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Wound Healing

Wound Healing

Granulation tissue and early wound healing.

Wound Healing

The growth of new cells is one of the most obvious signs of early-stage wound healing. This is known as cell proliferation. Granulation tissue is always the first tissue type to begin appearing in a newly healing wound. As with other types of tissue growth, naturally produced chemical signals control this regenerative response.

The growth factor Proliferating Cell Nuclear Antigen (PCNA) is the specific “chemical signal” responsible for granulation tissue. Not surprisingly, it can be found in abundance in newly healing wounds. It is this pink, highly vascular tissue which occupies the “wound defect” of any cut or scrape. Wayne and colleagues have noted dramatic increases in PCNA levels after treatment with ESWT and other associated treatments. Stojadinovic et al documented similar findings. More research is needed, yet it’s safe to say that initial results are promising.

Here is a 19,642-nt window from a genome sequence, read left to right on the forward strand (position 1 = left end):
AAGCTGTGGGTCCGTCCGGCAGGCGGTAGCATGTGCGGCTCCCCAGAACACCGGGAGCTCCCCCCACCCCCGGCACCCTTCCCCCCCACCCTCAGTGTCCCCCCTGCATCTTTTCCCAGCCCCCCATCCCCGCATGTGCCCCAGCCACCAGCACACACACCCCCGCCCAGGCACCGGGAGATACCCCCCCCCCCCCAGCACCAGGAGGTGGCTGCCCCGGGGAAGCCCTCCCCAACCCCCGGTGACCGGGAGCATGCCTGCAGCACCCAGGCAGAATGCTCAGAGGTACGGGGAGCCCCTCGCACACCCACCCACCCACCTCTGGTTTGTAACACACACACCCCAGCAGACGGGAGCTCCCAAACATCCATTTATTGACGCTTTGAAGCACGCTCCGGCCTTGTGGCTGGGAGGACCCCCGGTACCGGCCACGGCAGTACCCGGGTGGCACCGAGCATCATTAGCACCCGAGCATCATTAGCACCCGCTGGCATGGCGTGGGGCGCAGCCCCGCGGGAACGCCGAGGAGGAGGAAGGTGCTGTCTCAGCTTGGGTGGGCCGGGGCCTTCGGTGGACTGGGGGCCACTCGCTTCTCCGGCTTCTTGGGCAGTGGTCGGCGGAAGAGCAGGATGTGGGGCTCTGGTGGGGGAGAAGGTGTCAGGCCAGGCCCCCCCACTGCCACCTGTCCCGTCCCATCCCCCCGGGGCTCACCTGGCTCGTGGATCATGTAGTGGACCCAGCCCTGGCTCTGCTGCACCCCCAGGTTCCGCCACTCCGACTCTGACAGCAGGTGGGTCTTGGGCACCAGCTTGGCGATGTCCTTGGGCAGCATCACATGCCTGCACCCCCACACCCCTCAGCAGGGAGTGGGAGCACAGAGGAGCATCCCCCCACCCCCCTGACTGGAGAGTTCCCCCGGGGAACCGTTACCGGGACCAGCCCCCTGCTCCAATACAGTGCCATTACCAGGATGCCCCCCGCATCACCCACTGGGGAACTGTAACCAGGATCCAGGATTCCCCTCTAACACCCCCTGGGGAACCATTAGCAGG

Does this mean that treatments like ESWT are effective for wound healing? Reaching further, can it be effective for diabetic ulcers and other non-healing wounds? The simplest answer is “most likely.” It’s reasonable to assume that a dramatic increase in growth factors such as PCNA positively affects wound healing.

Studies by scientists such as St. Pierre et al (2014) have conclusively linked ESWT to large increases in growth factors. Specifically, this refers to naturally occurring chemicals such as Vascular Endothelial Growth Factor (VEGF). Compounds such as these support a process called “Angiogenesis.” This may sound like a complicated term, yet it simply means “the growth of new blood vessels.”


More research is needed. Yet it may be reasonable to assume that a treatment which supports angiogenesis at the sight of injury is beneficial. Further still, additional studies (Wayne et al, 2016) reach similar conclusions. Namely, that Regenerative Therapies (like ESWT) promote large increases in levels of tissue and blood vessel growth factors.

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